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Almost Everything But the Crackers

Mad Millie USA_Artisan_CheeseKit_Carton_OL_nodieBy Lorrie Baumann

Mad Millie is now offering to the American market cheese making kits stocked with almost everything a beginning cheese maker would need to have to make their own ricotta, burrata or cheddar. The New Zealand company also offers cider kits with everything necessary to create a holiday buzz with the flavors of fall.

The cheese making kits don’t take away all of the risk of failure, but they increase the odds that even a complete novice can successfully turn grocery store milk or goat’s milk fresh from the dairy into an artisanal cheese, says Mad Millie Sales Director for North America, Adam Southard. “It’s better to start off with a step-by-step set of instructions because it’s not necessarily intuitive. The things that affect the flavor and the type of cheese you make add in a lot of variables. That affects flavor and the quality of the cheese that you end up with. I don’t think people realize that the difference between a cheddar and a cream cheese is partly the temperature of the milk. It uses the same cultures – it’s the aging time and the temperature of the milk that are the two things that affect the consistency of the cheese.”

Each Mad Millie kit contains the mesophilic cultures and the equipment to make a few different cheeses along with step-by-step instructions to walk the novice through making the first few cheeses. Everything’s in the box except the milk and the stainless steel pot.

“If you’re going to make cheese without a kit for the first time, you’ll need to buy a thermometer, the cultures, which are not widely available, the cheese cloth and the plastic molds, which are not something you cannot just go pick up at your local store. The kits contain a number of things that you have to have but that are not necessarily easily accessible,” Southard says.

Mad Millie’s kits now available in the U.S., include Artisan Cheese, Italian Cheese and Fresh Cheese kits as well as the Millie’s Fromage Kit, which is packaged specifically as a gift with a round cheese box, ceramic bowl, the cheese mold for a feta, the thermometer and the consumables and instructions for feta, oil and herb marinated feta and queso fresco. The ceramic bowl and top acts as a rudimentary cheese press for shaping the queso fresco. Suitable for a complete beginner, the Millie’s Fromage Kit retails for $39.

With the right kit, making a cheese takes about two or three hours of active cheese making followed by additional time to age and cure. Time for that depends on the specific cheese that’s being made. “Mozzarella takes one to one and a half hours. Feta takes 24-48 hours because it has to brine. Cheddar takes a month, at a minimum, to allow the cheese to ripen, and the flavor to develop,” Southard says.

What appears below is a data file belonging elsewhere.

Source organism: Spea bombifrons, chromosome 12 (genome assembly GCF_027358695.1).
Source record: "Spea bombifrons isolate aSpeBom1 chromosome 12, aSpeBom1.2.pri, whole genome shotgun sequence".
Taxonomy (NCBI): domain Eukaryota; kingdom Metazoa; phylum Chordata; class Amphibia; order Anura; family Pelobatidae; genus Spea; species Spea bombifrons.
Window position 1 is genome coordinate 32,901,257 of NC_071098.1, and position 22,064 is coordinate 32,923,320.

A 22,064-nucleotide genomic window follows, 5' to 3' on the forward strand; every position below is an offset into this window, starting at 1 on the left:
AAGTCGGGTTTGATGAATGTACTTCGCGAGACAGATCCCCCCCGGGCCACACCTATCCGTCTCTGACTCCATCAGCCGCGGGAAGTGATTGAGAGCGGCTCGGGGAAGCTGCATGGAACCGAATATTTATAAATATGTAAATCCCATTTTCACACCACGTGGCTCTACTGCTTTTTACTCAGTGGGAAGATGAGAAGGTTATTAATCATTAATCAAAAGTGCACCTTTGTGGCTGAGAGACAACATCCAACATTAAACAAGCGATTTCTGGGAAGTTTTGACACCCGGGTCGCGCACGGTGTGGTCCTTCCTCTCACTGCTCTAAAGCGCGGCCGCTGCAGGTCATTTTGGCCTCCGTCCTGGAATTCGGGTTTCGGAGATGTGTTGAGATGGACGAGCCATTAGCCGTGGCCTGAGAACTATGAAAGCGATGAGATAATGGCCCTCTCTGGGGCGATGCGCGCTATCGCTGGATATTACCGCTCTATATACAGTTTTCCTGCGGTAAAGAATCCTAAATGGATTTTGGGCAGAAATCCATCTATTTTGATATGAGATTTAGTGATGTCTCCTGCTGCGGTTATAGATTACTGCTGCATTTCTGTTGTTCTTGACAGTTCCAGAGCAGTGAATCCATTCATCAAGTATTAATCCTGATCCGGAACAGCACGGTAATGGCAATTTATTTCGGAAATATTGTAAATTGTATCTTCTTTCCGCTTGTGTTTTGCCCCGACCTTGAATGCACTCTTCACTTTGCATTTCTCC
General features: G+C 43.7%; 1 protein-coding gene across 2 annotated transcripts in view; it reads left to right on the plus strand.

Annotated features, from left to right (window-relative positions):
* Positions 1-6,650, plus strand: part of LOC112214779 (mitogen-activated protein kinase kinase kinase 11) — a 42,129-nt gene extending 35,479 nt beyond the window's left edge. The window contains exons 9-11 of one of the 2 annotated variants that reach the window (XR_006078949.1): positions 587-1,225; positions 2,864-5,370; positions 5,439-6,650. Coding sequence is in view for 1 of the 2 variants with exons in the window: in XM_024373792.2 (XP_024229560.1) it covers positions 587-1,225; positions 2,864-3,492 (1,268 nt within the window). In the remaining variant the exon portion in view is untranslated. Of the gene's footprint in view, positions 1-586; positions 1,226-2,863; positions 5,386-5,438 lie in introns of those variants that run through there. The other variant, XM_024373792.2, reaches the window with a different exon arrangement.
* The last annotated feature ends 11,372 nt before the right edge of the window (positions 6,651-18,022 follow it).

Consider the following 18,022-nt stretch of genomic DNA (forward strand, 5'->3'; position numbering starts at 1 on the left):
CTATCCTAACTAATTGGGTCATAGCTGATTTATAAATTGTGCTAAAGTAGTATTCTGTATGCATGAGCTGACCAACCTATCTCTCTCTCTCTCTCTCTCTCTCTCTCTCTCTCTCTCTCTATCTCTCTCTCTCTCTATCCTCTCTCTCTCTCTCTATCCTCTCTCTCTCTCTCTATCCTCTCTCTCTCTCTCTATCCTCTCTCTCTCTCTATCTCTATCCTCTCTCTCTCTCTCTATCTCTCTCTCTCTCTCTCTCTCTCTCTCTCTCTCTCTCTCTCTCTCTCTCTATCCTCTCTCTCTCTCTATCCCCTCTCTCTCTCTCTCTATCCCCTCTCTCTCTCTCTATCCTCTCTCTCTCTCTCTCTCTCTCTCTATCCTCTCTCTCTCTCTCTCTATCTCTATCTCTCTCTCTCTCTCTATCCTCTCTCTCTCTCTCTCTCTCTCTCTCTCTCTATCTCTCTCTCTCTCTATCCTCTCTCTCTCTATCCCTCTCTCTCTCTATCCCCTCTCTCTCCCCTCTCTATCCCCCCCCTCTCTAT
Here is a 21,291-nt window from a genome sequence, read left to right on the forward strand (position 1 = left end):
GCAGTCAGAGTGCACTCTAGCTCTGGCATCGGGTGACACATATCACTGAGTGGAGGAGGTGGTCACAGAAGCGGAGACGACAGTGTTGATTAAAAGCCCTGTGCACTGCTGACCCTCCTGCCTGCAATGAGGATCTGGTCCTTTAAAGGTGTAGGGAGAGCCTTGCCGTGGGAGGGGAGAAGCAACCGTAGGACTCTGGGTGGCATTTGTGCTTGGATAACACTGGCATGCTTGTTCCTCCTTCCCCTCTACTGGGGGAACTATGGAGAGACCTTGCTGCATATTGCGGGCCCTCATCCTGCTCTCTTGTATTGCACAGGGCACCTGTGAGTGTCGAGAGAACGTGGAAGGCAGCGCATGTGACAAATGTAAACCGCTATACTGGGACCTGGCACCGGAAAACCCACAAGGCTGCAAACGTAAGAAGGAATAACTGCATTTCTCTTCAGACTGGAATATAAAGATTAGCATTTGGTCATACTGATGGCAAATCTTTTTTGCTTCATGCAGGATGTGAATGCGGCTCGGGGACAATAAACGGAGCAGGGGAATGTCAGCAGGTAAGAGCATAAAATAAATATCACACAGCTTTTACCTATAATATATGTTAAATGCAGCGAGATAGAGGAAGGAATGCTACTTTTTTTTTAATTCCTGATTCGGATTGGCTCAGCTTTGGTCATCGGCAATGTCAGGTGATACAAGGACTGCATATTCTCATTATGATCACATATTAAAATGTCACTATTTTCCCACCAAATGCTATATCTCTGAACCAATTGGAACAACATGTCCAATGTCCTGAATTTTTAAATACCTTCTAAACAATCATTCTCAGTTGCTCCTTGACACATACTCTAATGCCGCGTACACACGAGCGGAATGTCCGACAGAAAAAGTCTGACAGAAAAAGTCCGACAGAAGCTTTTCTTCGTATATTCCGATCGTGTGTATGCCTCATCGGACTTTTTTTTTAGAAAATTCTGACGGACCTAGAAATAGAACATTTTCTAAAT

The Italian Cheese Kit retails for $29.95 and will make mozzarella, ricotta, ricotta salata, burrata and mascarpone. The Mad Millie Fresh Cheese Kit retails for $42 and will make feta, halloumi, cream cheese, cottage cheese, quark and chevre. Quark is a fresh cheese similar to cottage cheese or farmer cheese. “This is the kit to buy as an entry into cultured cheeses. This is something that we’re pretty proud of, that we’ve invented the process to maintain the cheese cultures’ viability on the shelf, in a convenient amount which is designed especially for home cheese makers,” Southard says.

317296_504830466208648_546674257_nThe Artisan Cheese Kit contains everything a cheese maker needs to make every kind of cheese imaginable, except the blue and white mold cheeses, for which specialty mold spores would have to be acquired from another vendor. It makes all of the cheeses in the Italian Cheese Kit, all of the cheeses in the Fresh Cheese Kit, as well as cultured butter, Colby, cheddar, Havarti and a cheese in the Wensleydale style beloved by Wallace and Gromit as well as wax and a cheese press. It retails for $129.99.

The Mad Millie Cider Starter Kit retails for $140 and includes the bottles, fermenter and first lot of ingredients – everything you need to make that first bottle of hard cider, which can be ready to drink in three weeks. Refill kits for apple, pear, strawberry ciders and elderflower ale retail for $33 and will make 2.5 gallons, or about four six-packs.

Kits are sold online and in specialty stores. The company does not have a direct retail channel. For more information and customer support contacts, visit www.madmillie.com. For wholesale inquiries, call Southard at 503.739.3070.

This story was originally published in the November 2014 issue of Kitchenware News, a publication of Oser Communications Group.

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